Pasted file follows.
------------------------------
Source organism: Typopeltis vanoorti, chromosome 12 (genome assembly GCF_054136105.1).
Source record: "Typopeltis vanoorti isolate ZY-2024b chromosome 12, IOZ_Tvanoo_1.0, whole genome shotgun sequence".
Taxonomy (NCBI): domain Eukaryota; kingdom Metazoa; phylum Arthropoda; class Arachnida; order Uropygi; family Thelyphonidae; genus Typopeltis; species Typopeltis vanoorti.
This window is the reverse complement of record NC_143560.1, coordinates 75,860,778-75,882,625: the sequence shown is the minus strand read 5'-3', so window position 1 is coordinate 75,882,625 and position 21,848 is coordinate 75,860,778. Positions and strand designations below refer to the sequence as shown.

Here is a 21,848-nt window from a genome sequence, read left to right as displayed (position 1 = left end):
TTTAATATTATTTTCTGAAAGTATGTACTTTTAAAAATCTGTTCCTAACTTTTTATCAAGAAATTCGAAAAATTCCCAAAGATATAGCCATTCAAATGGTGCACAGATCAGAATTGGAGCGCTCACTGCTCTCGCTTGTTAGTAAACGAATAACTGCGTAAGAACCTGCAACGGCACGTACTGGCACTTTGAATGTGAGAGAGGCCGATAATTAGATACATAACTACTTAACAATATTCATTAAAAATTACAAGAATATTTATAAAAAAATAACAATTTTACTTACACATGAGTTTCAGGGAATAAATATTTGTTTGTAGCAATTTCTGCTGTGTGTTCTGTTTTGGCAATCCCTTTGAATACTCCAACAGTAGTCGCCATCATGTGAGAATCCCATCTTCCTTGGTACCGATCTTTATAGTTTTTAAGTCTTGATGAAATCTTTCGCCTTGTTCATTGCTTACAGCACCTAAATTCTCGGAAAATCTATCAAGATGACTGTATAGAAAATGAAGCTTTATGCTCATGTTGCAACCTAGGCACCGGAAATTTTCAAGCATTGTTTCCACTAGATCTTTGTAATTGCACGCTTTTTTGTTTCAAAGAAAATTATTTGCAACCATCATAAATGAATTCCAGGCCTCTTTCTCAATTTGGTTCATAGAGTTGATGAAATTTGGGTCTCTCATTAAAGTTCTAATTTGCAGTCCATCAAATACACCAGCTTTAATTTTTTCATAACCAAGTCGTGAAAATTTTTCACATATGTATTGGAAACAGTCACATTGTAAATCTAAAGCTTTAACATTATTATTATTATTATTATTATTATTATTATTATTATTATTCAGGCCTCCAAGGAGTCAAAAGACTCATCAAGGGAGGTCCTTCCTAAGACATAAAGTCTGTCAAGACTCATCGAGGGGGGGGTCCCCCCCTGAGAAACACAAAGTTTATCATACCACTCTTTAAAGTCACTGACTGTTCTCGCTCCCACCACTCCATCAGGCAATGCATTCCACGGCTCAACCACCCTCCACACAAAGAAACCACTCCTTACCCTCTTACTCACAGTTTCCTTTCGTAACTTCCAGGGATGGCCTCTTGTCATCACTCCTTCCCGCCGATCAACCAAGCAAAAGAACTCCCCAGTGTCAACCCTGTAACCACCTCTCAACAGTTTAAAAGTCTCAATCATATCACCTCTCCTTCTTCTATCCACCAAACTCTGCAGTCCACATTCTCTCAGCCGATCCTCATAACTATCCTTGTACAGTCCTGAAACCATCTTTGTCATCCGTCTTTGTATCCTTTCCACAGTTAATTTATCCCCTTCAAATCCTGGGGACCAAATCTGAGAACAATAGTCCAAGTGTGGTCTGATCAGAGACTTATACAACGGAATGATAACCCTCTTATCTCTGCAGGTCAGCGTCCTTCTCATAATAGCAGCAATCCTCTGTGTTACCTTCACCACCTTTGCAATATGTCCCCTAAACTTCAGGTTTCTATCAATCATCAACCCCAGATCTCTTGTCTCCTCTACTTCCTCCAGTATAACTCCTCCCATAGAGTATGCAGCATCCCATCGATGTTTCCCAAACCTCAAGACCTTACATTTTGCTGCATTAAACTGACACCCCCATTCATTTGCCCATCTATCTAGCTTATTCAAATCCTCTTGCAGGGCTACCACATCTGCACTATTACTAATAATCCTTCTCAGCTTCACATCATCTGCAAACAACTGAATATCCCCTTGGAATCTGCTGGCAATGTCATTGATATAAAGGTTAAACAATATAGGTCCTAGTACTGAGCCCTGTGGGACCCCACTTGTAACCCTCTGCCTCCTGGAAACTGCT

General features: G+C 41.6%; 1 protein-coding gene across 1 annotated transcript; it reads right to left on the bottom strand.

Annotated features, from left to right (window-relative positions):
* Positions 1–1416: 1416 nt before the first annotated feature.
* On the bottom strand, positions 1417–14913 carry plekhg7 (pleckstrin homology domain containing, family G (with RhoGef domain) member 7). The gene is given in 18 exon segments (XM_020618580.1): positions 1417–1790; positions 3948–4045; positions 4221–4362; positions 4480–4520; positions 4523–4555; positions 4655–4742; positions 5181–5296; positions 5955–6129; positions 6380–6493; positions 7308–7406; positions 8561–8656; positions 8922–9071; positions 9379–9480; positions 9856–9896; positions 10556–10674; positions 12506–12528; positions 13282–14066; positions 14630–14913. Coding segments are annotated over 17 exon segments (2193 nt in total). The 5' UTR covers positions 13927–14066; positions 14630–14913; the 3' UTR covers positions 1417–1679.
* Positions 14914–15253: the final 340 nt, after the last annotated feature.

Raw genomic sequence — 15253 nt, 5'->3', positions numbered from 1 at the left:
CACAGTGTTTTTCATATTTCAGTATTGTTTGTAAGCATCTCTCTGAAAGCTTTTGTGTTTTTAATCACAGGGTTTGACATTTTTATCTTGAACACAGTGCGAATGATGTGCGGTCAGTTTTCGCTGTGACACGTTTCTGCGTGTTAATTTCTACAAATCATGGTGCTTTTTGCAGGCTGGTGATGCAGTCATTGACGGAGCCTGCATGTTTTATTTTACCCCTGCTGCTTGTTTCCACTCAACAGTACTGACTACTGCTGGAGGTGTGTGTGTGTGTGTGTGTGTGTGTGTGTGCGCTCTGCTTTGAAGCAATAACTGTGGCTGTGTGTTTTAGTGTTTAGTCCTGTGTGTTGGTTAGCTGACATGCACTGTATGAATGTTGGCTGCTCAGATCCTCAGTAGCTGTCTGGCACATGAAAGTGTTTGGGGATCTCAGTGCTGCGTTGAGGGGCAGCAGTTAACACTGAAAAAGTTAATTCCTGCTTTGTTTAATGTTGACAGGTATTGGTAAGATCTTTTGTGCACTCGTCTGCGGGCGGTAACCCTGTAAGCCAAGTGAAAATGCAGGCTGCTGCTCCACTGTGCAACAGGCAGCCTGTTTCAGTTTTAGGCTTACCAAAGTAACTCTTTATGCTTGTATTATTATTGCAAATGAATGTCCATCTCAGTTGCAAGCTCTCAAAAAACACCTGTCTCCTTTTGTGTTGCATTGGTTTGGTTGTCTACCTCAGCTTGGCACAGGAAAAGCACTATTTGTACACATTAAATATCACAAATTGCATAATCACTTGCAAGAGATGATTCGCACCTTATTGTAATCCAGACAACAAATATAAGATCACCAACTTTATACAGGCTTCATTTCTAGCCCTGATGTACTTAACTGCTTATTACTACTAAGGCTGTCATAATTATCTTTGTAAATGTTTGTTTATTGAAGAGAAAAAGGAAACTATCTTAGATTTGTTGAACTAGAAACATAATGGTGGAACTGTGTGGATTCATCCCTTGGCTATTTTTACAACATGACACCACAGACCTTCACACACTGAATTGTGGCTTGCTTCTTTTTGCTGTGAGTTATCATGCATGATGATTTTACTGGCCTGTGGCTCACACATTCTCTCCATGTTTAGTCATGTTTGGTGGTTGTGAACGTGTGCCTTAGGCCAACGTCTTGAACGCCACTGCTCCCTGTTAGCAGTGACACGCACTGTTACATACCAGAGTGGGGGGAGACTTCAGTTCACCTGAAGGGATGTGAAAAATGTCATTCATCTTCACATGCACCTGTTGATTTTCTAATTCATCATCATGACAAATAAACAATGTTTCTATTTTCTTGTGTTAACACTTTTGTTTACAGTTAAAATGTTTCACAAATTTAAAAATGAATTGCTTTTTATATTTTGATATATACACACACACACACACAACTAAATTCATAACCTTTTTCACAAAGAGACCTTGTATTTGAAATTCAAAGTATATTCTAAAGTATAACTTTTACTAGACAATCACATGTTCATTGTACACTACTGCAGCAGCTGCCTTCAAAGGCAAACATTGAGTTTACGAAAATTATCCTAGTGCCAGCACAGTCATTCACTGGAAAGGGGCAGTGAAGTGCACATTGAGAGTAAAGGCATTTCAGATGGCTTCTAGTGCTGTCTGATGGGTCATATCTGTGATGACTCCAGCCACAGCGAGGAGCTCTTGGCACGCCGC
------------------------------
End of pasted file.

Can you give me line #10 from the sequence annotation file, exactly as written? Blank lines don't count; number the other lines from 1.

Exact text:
* On the bottom strand, positions 1417–14913 carry plekhg7 (pleckstrin homology domain containing, family G (with RhoGef domain) member 7). The gene is given in 18 exon segments (XM_020618580.1): positions 1417–1790; positions 3948–4045; positions 4221–4362; positions 4480–4520; positions 4523–4555; positions 4655–4742; positions 5181–5296; positions 5955–6129; positions 6380–6493; positions 7308–7406; positions 8561–8656; positions 8922–9071; positions 9379–9480; positions 9856–9896; positions 10556–10674; positions 12506–12528; positions 13282–14066; positions 14630–14913. Coding segments are annotated over 17 exon segments (2193 nt in total). The 5' UTR covers positions 13927–14066; positions 14630–14913; the 3' UTR covers positions 1417–1679.